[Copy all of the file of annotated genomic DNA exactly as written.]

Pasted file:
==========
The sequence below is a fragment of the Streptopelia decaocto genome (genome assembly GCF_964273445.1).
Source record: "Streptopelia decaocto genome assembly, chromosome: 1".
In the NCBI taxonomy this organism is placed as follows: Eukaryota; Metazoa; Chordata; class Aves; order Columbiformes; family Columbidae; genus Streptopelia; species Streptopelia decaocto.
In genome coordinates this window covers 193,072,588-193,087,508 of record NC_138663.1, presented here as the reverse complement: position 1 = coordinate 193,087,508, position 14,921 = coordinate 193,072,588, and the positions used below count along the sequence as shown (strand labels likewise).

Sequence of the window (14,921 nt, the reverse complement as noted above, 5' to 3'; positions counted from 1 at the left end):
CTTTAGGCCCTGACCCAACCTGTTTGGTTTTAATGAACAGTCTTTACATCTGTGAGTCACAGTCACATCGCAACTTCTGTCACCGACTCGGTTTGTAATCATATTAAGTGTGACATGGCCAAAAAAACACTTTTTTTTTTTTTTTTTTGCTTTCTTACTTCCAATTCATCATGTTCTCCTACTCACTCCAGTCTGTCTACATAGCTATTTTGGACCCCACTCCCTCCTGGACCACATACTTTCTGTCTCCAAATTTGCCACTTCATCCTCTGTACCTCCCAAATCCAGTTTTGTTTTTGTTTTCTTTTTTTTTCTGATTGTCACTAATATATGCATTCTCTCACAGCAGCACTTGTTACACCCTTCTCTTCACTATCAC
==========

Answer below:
The sequence below is a fragment of the Streptopelia decaocto genome (genome assembly GCF_964273445.1).
Source record: "Streptopelia decaocto genome assembly, chromosome: 1".
In the NCBI taxonomy this organism is placed as follows: Eukaryota; Metazoa; Chordata; class Aves; order Columbiformes; family Columbidae; genus Streptopelia; species Streptopelia decaocto.
In genome coordinates this window covers 193,072,588-193,087,508 of record NC_138663.1, presented here as the reverse complement: position 1 = coordinate 193,087,508, position 14,921 = coordinate 193,072,588, and the positions used below count along the sequence as shown (strand labels likewise).

Sequence of the window (14,921 nt, the reverse complement as noted above, 5' to 3'; positions counted from 1 at the left end):
CTTTAGGCCCTGACCCAACCTGTTTGGTTTTAATGAACAGTCTTTACATCTGTGAGTCACAGTCACATCGCAACTTCTGTCACCGACTCGGTTTGTAATCATATTAAGTGTGACATGGCCAAAAAAACACTTTTTTTTTTTTTTTTTTGCTTTCTTACTTCCAATTCATCATGTTCTCCTACTCACTCCAGTCTGTCTACATAGCTATTTTGGACCCCACTCCCTCCTGGACCACATACTTTCTGTCTCCAAATTTGCCACTTCATCCTCTGTACCTCCCAAATCCAGTTTTGTTTTTGTTTTCTTTTTTTTTCTGATTGTCACTAATATATGCATTCTCTCACAGCAGCACTTGTTACACCCTTCTCTTCACTATCAC